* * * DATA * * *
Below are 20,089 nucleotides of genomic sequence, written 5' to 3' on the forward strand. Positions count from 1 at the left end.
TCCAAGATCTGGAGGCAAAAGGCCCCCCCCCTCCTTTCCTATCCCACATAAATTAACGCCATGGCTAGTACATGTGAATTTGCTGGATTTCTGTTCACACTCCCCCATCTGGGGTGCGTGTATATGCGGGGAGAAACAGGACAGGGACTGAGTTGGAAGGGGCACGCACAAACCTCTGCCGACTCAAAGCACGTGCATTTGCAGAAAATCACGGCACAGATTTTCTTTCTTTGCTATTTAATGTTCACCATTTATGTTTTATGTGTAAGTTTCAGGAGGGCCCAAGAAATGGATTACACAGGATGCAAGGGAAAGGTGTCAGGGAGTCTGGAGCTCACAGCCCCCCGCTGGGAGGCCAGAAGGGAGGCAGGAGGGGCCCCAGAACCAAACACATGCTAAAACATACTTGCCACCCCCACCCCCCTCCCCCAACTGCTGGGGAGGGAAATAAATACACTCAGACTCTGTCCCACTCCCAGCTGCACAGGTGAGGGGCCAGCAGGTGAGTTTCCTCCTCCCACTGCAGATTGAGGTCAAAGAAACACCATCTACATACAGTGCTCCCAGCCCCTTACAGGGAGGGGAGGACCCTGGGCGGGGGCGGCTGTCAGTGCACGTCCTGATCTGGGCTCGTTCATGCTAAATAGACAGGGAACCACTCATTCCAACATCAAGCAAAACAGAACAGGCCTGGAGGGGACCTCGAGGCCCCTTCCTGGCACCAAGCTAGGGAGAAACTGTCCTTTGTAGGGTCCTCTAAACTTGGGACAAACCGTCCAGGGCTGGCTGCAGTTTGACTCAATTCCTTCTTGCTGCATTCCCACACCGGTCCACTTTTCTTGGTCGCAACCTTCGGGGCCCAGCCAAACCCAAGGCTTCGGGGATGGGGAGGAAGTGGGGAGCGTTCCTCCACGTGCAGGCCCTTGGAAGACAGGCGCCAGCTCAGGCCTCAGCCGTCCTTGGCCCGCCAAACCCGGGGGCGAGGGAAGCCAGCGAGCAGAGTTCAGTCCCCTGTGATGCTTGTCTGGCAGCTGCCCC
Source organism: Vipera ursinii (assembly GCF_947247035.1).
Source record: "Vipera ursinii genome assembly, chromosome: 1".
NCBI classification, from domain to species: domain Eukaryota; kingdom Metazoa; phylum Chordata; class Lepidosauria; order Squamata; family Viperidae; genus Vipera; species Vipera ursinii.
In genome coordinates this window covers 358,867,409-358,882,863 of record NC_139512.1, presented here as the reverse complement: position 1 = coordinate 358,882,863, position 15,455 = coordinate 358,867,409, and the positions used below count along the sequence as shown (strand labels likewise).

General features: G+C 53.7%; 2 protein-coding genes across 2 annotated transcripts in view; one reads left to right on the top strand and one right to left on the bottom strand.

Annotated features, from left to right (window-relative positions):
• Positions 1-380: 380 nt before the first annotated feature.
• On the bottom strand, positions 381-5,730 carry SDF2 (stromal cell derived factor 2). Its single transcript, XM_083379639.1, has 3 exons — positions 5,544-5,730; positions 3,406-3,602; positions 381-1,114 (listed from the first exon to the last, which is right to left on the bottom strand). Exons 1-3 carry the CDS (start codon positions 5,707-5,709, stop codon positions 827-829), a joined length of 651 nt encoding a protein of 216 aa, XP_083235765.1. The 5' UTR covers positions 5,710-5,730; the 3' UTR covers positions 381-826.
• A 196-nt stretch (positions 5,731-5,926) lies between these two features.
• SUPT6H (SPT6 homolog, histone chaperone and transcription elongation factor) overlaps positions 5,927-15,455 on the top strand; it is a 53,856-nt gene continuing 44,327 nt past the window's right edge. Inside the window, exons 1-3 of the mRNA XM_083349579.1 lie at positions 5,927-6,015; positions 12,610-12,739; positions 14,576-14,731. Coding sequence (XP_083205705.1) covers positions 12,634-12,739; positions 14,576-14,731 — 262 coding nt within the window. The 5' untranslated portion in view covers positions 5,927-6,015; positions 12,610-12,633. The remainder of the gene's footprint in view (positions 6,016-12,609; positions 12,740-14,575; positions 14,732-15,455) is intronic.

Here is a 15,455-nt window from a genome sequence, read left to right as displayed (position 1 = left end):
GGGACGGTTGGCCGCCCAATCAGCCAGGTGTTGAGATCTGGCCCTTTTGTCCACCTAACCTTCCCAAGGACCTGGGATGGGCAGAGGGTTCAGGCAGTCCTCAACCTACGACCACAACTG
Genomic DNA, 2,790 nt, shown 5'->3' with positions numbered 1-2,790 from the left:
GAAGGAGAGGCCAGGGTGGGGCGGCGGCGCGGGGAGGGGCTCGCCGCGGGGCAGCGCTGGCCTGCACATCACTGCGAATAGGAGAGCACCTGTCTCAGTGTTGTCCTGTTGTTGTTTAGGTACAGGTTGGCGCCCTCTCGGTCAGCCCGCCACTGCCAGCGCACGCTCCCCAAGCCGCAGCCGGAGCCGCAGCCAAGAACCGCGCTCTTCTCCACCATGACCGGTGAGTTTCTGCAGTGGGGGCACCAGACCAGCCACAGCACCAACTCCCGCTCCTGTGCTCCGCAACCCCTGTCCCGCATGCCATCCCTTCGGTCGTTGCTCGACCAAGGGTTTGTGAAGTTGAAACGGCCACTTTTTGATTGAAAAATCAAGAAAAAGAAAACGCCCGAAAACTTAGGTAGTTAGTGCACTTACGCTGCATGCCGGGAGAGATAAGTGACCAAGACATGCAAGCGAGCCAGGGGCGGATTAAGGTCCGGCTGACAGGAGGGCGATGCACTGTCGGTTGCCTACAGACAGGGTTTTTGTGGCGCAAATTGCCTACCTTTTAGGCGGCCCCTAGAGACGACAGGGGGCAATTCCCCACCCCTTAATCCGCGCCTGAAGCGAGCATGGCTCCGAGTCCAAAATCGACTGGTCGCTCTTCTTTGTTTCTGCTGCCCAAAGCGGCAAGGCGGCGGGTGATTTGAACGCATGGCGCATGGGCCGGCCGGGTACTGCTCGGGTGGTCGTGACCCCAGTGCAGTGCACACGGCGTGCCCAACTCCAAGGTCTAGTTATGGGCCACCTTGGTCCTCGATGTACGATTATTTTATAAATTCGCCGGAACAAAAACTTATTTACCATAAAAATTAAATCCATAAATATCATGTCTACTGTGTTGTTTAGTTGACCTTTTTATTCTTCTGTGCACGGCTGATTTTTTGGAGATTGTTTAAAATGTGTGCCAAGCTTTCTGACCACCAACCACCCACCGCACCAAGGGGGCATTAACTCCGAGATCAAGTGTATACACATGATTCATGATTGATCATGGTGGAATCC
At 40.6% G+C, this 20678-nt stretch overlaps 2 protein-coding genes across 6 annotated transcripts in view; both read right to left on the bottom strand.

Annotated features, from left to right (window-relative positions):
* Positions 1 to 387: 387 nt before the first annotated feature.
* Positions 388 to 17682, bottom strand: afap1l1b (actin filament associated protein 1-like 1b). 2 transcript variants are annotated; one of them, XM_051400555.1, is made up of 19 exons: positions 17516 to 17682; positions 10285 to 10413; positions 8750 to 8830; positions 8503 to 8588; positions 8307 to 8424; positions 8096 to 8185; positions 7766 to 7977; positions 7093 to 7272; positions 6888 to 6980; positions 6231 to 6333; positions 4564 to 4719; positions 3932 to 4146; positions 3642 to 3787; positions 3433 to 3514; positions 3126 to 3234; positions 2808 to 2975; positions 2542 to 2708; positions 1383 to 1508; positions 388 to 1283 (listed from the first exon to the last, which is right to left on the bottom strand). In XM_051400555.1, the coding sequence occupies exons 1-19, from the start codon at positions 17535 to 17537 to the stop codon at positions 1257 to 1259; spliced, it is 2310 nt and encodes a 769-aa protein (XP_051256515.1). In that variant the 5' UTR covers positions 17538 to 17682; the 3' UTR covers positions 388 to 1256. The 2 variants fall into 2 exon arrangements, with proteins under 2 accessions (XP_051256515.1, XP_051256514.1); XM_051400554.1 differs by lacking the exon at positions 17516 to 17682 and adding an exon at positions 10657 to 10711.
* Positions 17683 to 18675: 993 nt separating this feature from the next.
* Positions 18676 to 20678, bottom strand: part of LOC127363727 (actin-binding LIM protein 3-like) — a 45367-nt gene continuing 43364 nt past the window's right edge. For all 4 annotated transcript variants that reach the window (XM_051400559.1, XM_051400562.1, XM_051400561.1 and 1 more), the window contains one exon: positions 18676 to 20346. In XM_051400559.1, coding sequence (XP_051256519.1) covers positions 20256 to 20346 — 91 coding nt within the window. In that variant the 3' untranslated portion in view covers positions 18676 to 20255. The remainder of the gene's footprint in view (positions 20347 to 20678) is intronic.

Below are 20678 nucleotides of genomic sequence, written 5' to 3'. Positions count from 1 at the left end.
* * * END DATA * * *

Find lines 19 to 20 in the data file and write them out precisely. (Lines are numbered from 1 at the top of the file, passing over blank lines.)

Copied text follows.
* Positions 1 to 387: 387 nt before the first annotated feature.
* Positions 388 to 17682, bottom strand: afap1l1b (actin filament associated protein 1-like 1b). 2 transcript variants are annotated; one of them, XM_051400555.1, is made up of 19 exons: positions 17516 to 17682; positions 10285 to 10413; positions 8750 to 8830; positions 8503 to 8588; positions 8307 to 8424; positions 8096 to 8185; positions 7766 to 7977; positions 7093 to 7272; positions 6888 to 6980; positions 6231 to 6333; positions 4564 to 4719; positions 3932 to 4146; positions 3642 to 3787; positions 3433 to 3514; positions 3126 to 3234; positions 2808 to 2975; positions 2542 to 2708; positions 1383 to 1508; positions 388 to 1283 (listed from the first exon to the last, which is right to left on the bottom strand). In XM_051400555.1, the coding sequence occupies exons 1-19, from the start codon at positions 17535 to 17537 to the stop codon at positions 1257 to 1259; spliced, it is 2310 nt and encodes a 769-aa protein (XP_051256515.1). In that variant the 5' UTR covers positions 17538 to 17682; the 3' UTR covers positions 388 to 1256. The 2 variants fall into 2 exon arrangements, with proteins under 2 accessions (XP_051256515.1, XP_051256514.1); XM_051400554.1 differs by lacking the exon at positions 17516 to 17682 and adding an exon at positions 10657 to 10711.